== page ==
What Is Behind the Ukrainian Orthodox Church (Moscow Patriarchate)?

December 20, 2022
UkraineWorld spoke to Archimandrite Cyril Hovorun, Professor in Ecclesiology, International Relations and Ecumenism.
Photo credit: UOC Information Center

Key points – in our brief, #UkraineWorldAnalysis:

1. The role of the UOC (MP) in Ukraine

  • The Ukrainian Orthodox Church (Moscow Patriarchate), or the UOC MP, is a large religious structure. There are disagreements between the believers and clergy in this church who support Ukraine on the one hand, and the episcopate, which is dominated by passive or active sympathy for the "Russian world". 
  • There are also Ukrainian patriots among the bishops of the Ukrainian Orthodox Church who are against the Russian Orthodox Church's support for the war, but they do not constitute a majority. The leadership of the UOC is a triumvirate consisting of Metropolitan Onufriy, who is the head of this church, Metropolitan Antony Pakanich, who was recently sanctioned by the National Security and Defense Council, and Russian-born oligarch ex-deputy Vadym Novinsky, who recently became protodeacon of the church. This triumvirate directs the UOC MP.
  • Ukrainian society often sees the Ukrainian Orthodox Church as a monolithic structure, and when investigations find compromising materials sympathetic to the aggressor and evidence of collaboration, the conclusions are extrapolated to the entire church, which is not correct. It is important to differentiate here. There is a fifth column in the UOC, but we cannot say that the entire UOC is a collaborative structure.

2. Political and canonical aspects of the UOC MP

  • The UOC declares that it has separated from Moscow. While this is the message that the Church promotes in Ukrainian society, it is only partly true. In other contexts, outside Ukraine, the Ukrainian Orthodox Church sometimes promotes the fact that it is a part of the Russian Orthodox Church. 
  • This became particularly evident when the SBU found the correspondence of Metropolitan Meletiy, the head of the Department of External Relations of this church, with hierarchs in Germany, where he directly affirms belonging to the Russian Orthodox Church. That is, they promote one version in Ukraine, and another abroad.
  • From the point of view of global Orthodoxy (the Patriarchate of Constantinople, the Patriarchate of Alexandria, etc.), the UOC is only the diocese of the Russian Orthodox Church. From a canonical point of view, the UOC remains a diocese of the Russian Orthodox Church in Ukraine.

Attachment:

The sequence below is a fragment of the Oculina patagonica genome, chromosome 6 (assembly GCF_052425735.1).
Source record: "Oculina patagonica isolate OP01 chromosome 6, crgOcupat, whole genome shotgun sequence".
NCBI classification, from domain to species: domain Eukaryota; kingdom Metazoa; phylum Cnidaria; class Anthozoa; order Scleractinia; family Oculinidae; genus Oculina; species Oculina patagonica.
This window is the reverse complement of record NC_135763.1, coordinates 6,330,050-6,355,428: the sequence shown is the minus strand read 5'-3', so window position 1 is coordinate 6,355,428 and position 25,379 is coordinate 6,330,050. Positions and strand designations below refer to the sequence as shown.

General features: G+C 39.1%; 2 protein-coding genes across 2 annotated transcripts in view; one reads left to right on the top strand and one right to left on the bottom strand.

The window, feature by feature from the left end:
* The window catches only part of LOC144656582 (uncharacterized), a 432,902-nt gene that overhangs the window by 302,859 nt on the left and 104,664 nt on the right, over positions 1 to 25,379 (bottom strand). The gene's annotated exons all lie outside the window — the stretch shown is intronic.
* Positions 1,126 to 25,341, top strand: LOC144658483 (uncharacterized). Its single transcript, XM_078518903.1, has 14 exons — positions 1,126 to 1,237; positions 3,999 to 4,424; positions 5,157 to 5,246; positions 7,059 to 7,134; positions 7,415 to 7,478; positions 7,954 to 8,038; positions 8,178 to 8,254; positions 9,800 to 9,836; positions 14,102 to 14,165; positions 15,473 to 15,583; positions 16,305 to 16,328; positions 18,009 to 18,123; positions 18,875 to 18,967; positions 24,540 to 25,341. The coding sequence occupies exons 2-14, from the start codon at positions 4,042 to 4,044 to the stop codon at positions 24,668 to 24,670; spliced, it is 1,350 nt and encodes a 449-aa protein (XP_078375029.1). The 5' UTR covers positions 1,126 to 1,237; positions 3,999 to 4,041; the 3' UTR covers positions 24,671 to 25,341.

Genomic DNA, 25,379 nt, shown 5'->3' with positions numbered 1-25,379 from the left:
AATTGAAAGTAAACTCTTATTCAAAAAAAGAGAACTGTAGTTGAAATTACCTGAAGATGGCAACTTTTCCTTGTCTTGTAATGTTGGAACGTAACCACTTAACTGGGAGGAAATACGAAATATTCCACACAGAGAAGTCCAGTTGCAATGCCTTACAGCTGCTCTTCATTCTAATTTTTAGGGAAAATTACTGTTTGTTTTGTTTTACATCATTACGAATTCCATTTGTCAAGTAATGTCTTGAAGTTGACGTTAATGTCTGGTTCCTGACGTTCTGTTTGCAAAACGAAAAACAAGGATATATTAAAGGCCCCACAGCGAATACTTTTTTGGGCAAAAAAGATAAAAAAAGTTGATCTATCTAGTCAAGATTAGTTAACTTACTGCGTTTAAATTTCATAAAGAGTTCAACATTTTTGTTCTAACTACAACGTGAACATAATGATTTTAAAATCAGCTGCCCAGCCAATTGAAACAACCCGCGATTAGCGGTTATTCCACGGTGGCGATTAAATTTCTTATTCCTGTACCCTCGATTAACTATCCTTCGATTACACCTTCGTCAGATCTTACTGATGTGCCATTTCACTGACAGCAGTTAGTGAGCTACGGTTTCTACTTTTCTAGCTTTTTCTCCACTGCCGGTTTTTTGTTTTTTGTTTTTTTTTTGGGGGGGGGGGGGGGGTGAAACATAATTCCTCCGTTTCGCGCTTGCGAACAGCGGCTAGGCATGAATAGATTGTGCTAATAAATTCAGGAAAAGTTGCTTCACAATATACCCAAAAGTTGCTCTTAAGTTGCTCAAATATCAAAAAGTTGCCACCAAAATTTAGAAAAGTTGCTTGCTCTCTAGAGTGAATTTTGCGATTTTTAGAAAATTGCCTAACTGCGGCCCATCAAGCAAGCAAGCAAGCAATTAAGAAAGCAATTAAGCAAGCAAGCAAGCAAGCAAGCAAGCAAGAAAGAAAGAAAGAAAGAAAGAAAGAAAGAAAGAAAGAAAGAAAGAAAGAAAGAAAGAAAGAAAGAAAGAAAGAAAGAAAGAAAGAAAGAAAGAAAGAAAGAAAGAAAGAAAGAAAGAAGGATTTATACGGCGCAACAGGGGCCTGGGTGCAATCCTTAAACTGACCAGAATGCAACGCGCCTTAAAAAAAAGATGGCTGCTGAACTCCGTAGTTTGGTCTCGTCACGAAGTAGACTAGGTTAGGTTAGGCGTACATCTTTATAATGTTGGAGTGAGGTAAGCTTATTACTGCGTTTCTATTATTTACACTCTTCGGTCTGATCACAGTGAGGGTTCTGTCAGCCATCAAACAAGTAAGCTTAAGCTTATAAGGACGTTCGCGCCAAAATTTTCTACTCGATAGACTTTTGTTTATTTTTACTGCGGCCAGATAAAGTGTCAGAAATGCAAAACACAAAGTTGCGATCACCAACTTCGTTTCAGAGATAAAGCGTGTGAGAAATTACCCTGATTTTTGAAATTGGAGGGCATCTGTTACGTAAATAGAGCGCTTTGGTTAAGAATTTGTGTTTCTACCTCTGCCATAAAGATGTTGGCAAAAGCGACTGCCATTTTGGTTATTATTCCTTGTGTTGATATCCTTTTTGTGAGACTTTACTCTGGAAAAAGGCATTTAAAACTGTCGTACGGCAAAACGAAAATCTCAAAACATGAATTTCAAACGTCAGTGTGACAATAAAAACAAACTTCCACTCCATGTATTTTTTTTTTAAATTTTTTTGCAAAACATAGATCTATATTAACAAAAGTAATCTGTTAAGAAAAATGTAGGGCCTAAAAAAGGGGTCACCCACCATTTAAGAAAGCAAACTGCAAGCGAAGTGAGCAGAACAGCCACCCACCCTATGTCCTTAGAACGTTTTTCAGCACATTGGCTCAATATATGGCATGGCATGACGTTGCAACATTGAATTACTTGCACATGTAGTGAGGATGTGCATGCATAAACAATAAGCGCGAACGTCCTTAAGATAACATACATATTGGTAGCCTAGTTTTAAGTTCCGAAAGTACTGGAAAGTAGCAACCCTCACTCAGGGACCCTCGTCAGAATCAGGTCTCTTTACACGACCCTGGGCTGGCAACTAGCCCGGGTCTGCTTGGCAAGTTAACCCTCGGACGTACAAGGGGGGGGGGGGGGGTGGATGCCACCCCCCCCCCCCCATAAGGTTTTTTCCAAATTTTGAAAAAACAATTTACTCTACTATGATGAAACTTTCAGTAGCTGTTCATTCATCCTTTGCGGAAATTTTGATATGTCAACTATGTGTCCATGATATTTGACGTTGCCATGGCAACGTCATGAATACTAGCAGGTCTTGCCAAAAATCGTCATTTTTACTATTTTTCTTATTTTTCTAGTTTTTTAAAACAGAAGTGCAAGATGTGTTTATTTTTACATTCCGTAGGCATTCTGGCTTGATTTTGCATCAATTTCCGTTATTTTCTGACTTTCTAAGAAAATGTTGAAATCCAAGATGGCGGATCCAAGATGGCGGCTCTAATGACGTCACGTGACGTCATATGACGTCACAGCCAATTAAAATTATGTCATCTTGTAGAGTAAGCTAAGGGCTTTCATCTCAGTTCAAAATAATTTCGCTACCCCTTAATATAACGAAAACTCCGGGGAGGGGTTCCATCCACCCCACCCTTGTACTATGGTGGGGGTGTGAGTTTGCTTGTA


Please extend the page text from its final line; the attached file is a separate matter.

• Those within the Ukrainian Orthodox Church who have acted as collaborators should be punished according to the law. However, the UOC itself as an overall structure can hardly be held responsible, because it does not exist as a legal entity in Ukraine. Individual communities and dioceses have legal status. Incitement of enmity, collaborationism, and anti-Ukrainian propaganda should also be included in the legal criteria for evaluating any individual actions.

3. On the means of consolidation of Ukrainian Orthodoxy

  • Many factors stand in the way, first and foremost the leadership of the UOC, which is not ready for dialogue. The state should facilitate the dialogue, but of course not impose it, because in our country the state is separated from the church. The Ecumenical Patriarch Bartholomew and other Orthodox churches that have recognized the Orthodox Church of Ukraine (the autocephalous church recognized in 2019 when it was granted separation from the Moscow Patriarchate) could be mediators to facilitate the rapprochement of the two churches.
  • In order to consolidate Ukrainian Orthodoxy, it is necessary to conduct change within the UOC, separating collaborators from believers with a pro-Ukrainian position. For a long time, the UOC promoted the idea of ​​its canonical unique purity through propagandistic church media, for example, the Union of Orthodox Journalists, raskolam.net, and prav.life, which created an information bubble in which UOC believers became trapped.
  • There is the option of a structural union, under which certain church structures and dioceses entering into communication with the OCU are preserved. It may be a federated form, as the movement towards a unitary church is complex.
Cyril Hovorun, Professor in Ecclesiology, International Relations and Ecumenism at the Sankt Ignatios College, University College Stockholm

This material was prepared with financial support from the International Renaissance Foundation.